Phil Dubois knew he had to do some digging before deciding on what treatment path to choose after hearing his diagnosis of prostate cancer.
The active 61-year-old was referred to a surgeon straight away. While surgery to remove the cancer was an option, Phil wanted to do more research and spoke to friends and family. Phil’s sister connected him with a friend who had just received radiation treatment from Dr. Andrew Loblaw, a radiation oncologist at Sunnybrook.
“I wanted to hear about the side effects, the probability of getting rid of all the cancer, and the risk of recurrence,” Phil says. “Being referred to Dr. Loblaw opened a whole new path and provided a realistic alternative to surgery. I was amazed and impressed at the extent of his knowledge and commitment, not only to curing the disease but to also ensuring the best possible quality of life for each and every patient.”
Dr. Loblaw told Phil about a new trial — EARTH — that was combining one session of brachytherapy and one session of stereotactic ablative body radiotherapy (SABR). Brachytherapy involves delivering a high-dose of radiation internally, right to the prostate. SABR is a high-precision, external beam radiation treatment.
In August, Phil became the first patient treated in the EARTH trial. Being first didn’t rattle Phil.
“There was comfort in knowing that both of these methods have been used for a long time, they are just combining them in a different way,” Phil says. “I have heard that previously, radiation for prostate might be 5 or even up to 39 sessions. When I learned the EARTH trial was an option for me, I went for it. Having to come in for two treatments, along with some tests, sounded appealing and convenient to me.”
Dr. Loblaw says the idea of combining one SABR and one brachytherapy came after several studies looked at the effectiveness of each separately.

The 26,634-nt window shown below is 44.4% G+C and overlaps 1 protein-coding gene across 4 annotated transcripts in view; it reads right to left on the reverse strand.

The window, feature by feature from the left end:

“We did a lot of work investigating the use of 5 SABRs versus 2 SABRs — and two was just as effective,” he explains. “And brachytherapy is a critical piece in the approach to prostate cancer treatment. So we decided to look at the best of both worlds and combine one SABR and one brachytherapy.”
During the EARTH trial, patients will undergo extensive imaging to measure how much of the tumour cells died after the first treatment.
“We will be using molecular imaging via MRI sequencing in real time and doing biopsy, collecting bloods and urines — every possible measure,” Dr. Loblaw says. “We will collect all this data and it will allow us to later develop different approaches based how much cell kill we get after the first treatment — higher dose brachytherapy or lower dose brachytherapy, or a combination of medications.”
So, while treatments are currently based on the grade of prostate cancer, this trial will allow further customization and personalization.
“We will later be able to adapt based on the tumour’s response to treatment,” Dr. Loblaw says. “That’s really exciting in the world of prostate cancer radiation; I believe it’s the first time anyone has done this.”
The best part of treatment, so far, Phil says, is that he has had very few side effects.
“I feel just like myself. I am eating, I’m sleeping, I’m exercising. I feel really good.”
While radiation or a new trial might not be an option for everyone, Phil encourages others facing prostate cancer to seek multiple opinions and information from a variety of sources.
“The first reaction is panic and the desire to deal with it right away to ‘get it out of my body’,” Phil says. “There is a lot of differing study results and data on recurrence, side effects and successes, so talk to people, find out as much as you can so you can decide what’s best for you.”